The Postmistress takes place in wartime London and in Franklin, a small town in Massachusetts. The year is 1940, America is yet to join the war and London is under nightly seige from German bombers.
Frankie is an American reporter in London, broadcasting back to America on the horrors of the blitz, desperate to make her compatriots care and want to do something to help. Listening to her daily on the radio are the people of Franklin; including Dr Will Fitch and his new wife Emma, and Iris, the postmistress. The story centres around these characters, their separate and connected lives and the effects of war.
As the postmistress, Iris is the anchor of the community. Every letter passes through her hands and she considers it her duty to ensure order is maintained and the information is dispersed correctly. This becomes even more important as the community gradually becomes involved in the war.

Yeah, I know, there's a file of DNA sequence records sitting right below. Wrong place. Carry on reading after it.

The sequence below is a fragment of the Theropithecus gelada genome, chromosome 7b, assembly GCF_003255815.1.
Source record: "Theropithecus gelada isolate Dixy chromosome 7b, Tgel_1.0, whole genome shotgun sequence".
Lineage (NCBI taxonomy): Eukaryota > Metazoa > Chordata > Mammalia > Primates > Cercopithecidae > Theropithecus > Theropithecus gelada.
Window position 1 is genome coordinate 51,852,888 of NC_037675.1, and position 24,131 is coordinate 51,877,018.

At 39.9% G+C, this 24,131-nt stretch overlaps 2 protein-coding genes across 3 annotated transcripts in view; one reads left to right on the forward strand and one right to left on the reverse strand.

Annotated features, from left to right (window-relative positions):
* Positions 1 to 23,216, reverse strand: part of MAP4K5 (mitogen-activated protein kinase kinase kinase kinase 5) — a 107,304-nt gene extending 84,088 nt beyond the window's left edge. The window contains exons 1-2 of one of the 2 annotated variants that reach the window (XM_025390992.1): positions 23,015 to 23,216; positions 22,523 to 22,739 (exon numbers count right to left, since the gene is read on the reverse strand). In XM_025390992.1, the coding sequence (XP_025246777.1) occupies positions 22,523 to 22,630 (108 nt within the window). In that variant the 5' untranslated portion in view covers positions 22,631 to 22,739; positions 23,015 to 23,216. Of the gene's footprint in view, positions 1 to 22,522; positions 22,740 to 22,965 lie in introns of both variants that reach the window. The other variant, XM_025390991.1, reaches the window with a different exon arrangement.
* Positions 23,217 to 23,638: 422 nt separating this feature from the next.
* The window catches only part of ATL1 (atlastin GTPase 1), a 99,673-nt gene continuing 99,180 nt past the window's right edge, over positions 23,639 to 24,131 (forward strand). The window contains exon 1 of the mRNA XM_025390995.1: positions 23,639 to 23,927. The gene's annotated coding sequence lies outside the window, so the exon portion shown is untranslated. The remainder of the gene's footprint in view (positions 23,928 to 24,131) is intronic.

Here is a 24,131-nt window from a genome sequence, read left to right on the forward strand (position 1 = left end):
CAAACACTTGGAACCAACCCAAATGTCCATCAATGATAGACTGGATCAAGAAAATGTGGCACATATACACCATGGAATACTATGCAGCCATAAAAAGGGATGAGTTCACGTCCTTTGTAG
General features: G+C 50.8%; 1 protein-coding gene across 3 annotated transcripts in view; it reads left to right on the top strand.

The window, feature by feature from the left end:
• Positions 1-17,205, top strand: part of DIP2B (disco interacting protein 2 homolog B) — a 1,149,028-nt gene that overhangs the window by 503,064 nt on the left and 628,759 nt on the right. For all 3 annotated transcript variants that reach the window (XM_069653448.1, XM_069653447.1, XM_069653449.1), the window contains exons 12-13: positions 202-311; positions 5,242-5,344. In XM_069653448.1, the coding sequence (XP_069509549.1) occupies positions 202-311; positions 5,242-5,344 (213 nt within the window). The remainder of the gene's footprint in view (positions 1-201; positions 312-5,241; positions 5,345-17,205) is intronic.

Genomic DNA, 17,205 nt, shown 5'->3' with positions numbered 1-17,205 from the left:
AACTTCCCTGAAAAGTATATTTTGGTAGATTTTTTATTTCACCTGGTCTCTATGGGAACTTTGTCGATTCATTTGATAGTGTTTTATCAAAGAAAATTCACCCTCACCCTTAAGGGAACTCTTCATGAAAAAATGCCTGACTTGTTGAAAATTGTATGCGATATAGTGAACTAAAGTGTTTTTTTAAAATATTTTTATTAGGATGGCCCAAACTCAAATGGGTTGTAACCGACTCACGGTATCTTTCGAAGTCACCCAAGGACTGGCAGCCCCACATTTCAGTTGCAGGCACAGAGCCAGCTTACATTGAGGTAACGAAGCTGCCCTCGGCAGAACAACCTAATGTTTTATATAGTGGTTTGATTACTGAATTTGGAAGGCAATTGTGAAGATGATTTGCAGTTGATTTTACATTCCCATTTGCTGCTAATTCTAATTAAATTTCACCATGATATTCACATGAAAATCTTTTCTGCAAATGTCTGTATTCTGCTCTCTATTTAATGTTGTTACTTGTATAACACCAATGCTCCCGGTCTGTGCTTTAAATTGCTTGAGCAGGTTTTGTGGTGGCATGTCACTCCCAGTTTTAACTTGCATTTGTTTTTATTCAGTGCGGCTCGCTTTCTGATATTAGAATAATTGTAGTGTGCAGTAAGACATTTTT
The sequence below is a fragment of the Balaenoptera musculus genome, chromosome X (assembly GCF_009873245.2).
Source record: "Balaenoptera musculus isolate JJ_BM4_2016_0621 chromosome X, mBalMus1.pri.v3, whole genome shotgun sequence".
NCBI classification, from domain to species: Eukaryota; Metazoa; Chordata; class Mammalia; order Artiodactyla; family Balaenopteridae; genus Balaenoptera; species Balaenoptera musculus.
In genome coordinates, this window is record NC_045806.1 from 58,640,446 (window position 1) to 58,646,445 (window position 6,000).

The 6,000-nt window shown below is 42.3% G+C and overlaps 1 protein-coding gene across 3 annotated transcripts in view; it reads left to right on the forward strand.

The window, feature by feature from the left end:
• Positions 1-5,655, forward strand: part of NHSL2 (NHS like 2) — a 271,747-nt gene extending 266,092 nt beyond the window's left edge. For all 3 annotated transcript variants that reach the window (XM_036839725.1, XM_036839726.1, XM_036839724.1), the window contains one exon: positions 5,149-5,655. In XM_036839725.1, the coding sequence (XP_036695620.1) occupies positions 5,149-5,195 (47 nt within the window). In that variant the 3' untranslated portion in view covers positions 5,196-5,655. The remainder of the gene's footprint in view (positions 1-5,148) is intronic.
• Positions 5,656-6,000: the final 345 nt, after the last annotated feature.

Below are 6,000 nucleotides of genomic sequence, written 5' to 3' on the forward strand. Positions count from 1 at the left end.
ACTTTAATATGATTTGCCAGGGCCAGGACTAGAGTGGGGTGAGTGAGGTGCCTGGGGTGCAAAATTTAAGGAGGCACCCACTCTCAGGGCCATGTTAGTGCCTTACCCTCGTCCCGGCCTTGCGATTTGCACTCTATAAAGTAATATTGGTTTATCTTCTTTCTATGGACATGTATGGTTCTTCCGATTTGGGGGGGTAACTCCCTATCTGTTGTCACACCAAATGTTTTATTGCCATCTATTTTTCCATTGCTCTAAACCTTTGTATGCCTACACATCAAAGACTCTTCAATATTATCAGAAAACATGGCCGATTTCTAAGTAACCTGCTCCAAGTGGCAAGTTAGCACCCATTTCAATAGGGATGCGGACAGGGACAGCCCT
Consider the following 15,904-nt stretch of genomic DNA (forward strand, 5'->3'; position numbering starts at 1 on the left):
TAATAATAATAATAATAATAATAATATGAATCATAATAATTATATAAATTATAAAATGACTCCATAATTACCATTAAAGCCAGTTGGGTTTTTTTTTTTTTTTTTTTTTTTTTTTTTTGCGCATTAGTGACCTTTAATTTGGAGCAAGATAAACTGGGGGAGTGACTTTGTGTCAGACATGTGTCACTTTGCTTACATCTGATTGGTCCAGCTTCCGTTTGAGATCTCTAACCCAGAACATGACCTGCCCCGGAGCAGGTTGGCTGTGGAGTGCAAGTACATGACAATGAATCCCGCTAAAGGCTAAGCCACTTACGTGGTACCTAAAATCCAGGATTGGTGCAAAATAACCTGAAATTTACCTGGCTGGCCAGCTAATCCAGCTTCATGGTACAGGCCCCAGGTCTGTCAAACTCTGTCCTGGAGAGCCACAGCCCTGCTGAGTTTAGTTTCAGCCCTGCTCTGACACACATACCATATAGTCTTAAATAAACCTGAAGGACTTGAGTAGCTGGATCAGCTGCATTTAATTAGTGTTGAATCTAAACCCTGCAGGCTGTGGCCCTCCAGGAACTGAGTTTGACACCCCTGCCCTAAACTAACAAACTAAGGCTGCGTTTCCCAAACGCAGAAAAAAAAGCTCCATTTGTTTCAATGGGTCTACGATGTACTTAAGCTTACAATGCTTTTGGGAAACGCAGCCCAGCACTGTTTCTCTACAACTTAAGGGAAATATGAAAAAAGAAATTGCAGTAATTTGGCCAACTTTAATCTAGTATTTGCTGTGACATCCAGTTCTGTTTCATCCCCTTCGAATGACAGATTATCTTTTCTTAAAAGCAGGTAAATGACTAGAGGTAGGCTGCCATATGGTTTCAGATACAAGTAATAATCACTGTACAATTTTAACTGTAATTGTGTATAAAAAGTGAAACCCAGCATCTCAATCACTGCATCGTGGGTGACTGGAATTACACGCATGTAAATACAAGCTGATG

The information that people have access to and what they choose to do with it is an important part of the story and a question asked of the reader as well I thought – is ignorance bliss? What responsibility do we have to not turn a blind eye and when is it kinder to leave well alone?
The story is not without its traumatic scenes but even so I would describe it as a pleasant read – I struggled a little to really get into it which was a shame. It was nice to read but from the title and the blurb on the back I was hoping to be totally engrossed – that didn’t quite happen unfortunately.
The Postmistress is on Richard and Judy’s current bookclub choices – I look forward to other people’s thoughts on it.
2010, 336 pages